So lithium ion batteries has to be designed with numerous safety features, including current interrupters and gas vent mechanisms. The standard such feature may be the separator, a polymer membrane that prevents the electrodes from contacting the other person and developing a short circuit that will direct energy in the electrolyte. Separators also inhibit dendrites, while offering minimal potential to deal with ionic transport. In short, the separator will be the last brand of defense against thermal runaway. Some larger multicell batteries, such as the types found in electric vehicles, isolate individual cells to contain failures and use elaborate and costly cooling and thermal management systems.
Some authorities ascribe Samsung’s battery crisis to issues with separators. Samsung officials seemed to hint that this might be the situation after they indicated that a manufacturing flaw had led the negative and positive electrodes to get hold of the other. Whether or not the separator is really to blame is not really yet known.
At any rate, it is actually revealing that for Samsung, the problem is entirely battery, not the smartphone. The implication is that higher quality control will solve the trouble. Without doubt it will help. Nevertheless the manufacturing of commodity electronics is just too complex for there to become an easy solution here. There has always been an organizational, cultural, and intellectual gulf between individuals who create batteries and those that create electronics, inhibiting manufacturers from considering applications and batteries as holistic systems. This estrangement has become further accentuated with the offshoring and outsourcing of industrial research, development, and manufacturing, a results of the competitive pressures of globalization.
The effect has become a protracted consumer product safety crisis. In the late 1990s and early 2000s, notebook designers introduced faster processors that generated more heat and required more power. The most basic and cheapest means for designers of lithium cells to meet this demand ended up being to thin out separators to produce room to get more reactive material, creating thermal management problems and narrowed margins of safety.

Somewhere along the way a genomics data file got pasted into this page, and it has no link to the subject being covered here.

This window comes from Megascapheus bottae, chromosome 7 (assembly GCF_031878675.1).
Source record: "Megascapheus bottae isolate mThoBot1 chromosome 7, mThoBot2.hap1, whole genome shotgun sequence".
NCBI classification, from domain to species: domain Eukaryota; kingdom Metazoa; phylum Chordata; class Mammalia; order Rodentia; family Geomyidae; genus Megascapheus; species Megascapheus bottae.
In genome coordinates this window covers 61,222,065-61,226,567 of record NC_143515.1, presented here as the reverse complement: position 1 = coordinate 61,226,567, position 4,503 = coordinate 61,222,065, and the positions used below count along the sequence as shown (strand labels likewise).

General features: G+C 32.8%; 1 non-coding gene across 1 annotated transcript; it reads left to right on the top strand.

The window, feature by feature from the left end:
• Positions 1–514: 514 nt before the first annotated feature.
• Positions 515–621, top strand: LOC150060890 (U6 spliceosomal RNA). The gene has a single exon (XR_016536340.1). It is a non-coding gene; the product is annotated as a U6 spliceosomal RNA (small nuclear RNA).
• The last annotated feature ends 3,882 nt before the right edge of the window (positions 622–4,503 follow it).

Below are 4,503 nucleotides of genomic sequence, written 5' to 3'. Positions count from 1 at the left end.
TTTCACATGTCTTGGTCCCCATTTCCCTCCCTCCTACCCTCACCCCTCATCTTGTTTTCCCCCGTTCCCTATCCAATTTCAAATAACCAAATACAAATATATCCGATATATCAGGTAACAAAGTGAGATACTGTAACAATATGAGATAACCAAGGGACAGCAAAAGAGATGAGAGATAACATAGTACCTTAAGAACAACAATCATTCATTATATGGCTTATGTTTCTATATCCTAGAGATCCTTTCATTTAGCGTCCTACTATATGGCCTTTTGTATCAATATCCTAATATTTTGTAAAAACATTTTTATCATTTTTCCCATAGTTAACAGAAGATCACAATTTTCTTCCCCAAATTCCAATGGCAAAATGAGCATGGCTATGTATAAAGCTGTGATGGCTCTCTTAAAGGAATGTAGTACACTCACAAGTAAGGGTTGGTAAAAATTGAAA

Economic pressures further eroded these margins. In the 1990s, the rechargeable lithium battery sector became a highly competitive, low-margin industry dominated by a few firms based mainly in Japan. From around 2000, these companies started to move manufacturing to South Korea and China in operations initially plagued by extensive bugs and cell scrap rates.
All of these factors played a role inside the notebook battery fire crisis of 2006. Numerous incidents prompted the greatest recalls in electronic products history to that date, involving some 9.6 million batteries made by Sony. The organization ascribed the issue to faulty manufacturing who had contaminated cells with microscopic shards of metal. Establishing quality control will certainly be a tall order given that original equipment manufacturers disperse supply chains and outsource production.
Another issue is the fact that makers of applications like notebooks and smartphones might not exactly necessarily know how to properly integrate outsourced lithium cells into safe battery packs and applications. Sony hinted the maximum amount of in the 2006 crisis. While admitting its quality control woes, the corporation suggested that some notebook manufacturers were improperly charging its batteries, noting that battery configuration, thermal management, and charging protocols varied across the industry.
My analysis of U.S. Consumer Product Safety Commission recalls during those times (being published in Technology & Culture in January 2017) demonstrates that there might have been some truth to this. Nearly 50 % of the recalled batteries (4.2 million) in 2006 were for notebooks produced by Dell, a business whose enterprise model was according to integrating cheap outsourced parts and minimizing in-house R&D costs. In August 2006, the newest York Times cited a former Dell employee who claimed the 02dexspky had suppressed a huge selection of incidents of catastrophic battery failures dating to 2002. In contrast, relatively few reported incidents at that time involved Sony batteries in Sony computers.
In a way, then, the lithium ion battery fires are largely a consequence of the way we have structured our society. We still don’t have uniform safety protocols for numerous problems associated with 3.7v lithium ion battery, including transporting and getting rid of them and safely rescuing passengers from accidents involving electric cars powered by them. Such measures badly trail the drive to find greater convenience, and profit, in electronics and electric automobiles. The hunt for more power and better voltage is straining the physical limits of lithium ion batteries, there are few technologies less forgiving of your chaotically single-minded manner in which humans are increasingly making their way worldwide. Scientists work on safer alternatives, but we need to expect many more unpleasant surprises from your existing technology within the interim.